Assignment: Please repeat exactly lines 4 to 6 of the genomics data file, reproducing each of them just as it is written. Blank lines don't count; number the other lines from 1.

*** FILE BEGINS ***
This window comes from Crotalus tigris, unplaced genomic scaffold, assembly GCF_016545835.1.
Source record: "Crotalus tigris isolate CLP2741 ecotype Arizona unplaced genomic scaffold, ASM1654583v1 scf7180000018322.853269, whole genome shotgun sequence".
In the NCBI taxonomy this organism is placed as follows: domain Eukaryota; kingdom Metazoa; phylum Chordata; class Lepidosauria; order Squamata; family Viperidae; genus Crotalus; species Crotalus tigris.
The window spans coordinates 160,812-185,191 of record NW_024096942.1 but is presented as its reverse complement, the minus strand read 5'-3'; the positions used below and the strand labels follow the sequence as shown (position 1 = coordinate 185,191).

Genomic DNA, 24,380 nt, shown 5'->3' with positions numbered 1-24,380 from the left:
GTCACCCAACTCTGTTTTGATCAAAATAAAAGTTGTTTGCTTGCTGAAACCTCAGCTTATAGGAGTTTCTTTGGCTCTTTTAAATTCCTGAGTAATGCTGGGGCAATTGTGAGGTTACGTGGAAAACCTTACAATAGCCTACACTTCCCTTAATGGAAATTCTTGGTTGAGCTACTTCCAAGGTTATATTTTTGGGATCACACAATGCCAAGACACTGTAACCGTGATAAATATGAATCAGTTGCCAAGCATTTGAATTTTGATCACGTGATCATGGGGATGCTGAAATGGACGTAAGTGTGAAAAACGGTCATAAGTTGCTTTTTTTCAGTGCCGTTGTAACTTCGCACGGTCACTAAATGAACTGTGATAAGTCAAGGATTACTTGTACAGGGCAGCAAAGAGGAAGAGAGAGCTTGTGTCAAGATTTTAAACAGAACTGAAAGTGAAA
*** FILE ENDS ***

The window spans coordinates 160,812-185,191 of record NW_024096942.1 but is presented as its reverse complement, the minus strand read 5'-3'; the positions used below and the strand labels follow the sequence as shown (position 1 = coordinate 185,191).

Genomic DNA, 24,380 nt, shown 5'->3' with positions numbered 1-24,380 from the left:
GTCACCCAACTCTGTTTTGATCAAAATAAAAGTTGTTTGCTTGCTGAAACCTCAGCTTATAGGAGTTTCTTTGGCTCTTTTAAATTCCTGAGTAATGCTGGGGCAATTGTGAGGTTACGTGGAAAACCTTACAATAGCCTACACTTCCCTTAATGGAAATTCTTGGTTGAGCTACTTCCAAGGTTATATTTTTGGGATCACACAATGCCAAGACACTGTAACCGTGATAAATATGAATCAGTTGCCAAGCATTTGAATTTTGATCACGTGATCATGGGGATGCTGAAATGGACGTAAGTGTGAAAAACGGTCATAAGTTGCTTTTTTTCAGTGCCGTTGTAACTTCGCACGGTCACTAAATGAACTGTGATAAGTCAAGGATTACTTGTACAGGGCAGCAAAGAGGAAGAGAGAGCTTGTGTCAAGATTTTAAACAGAACTGAAAGTGAAA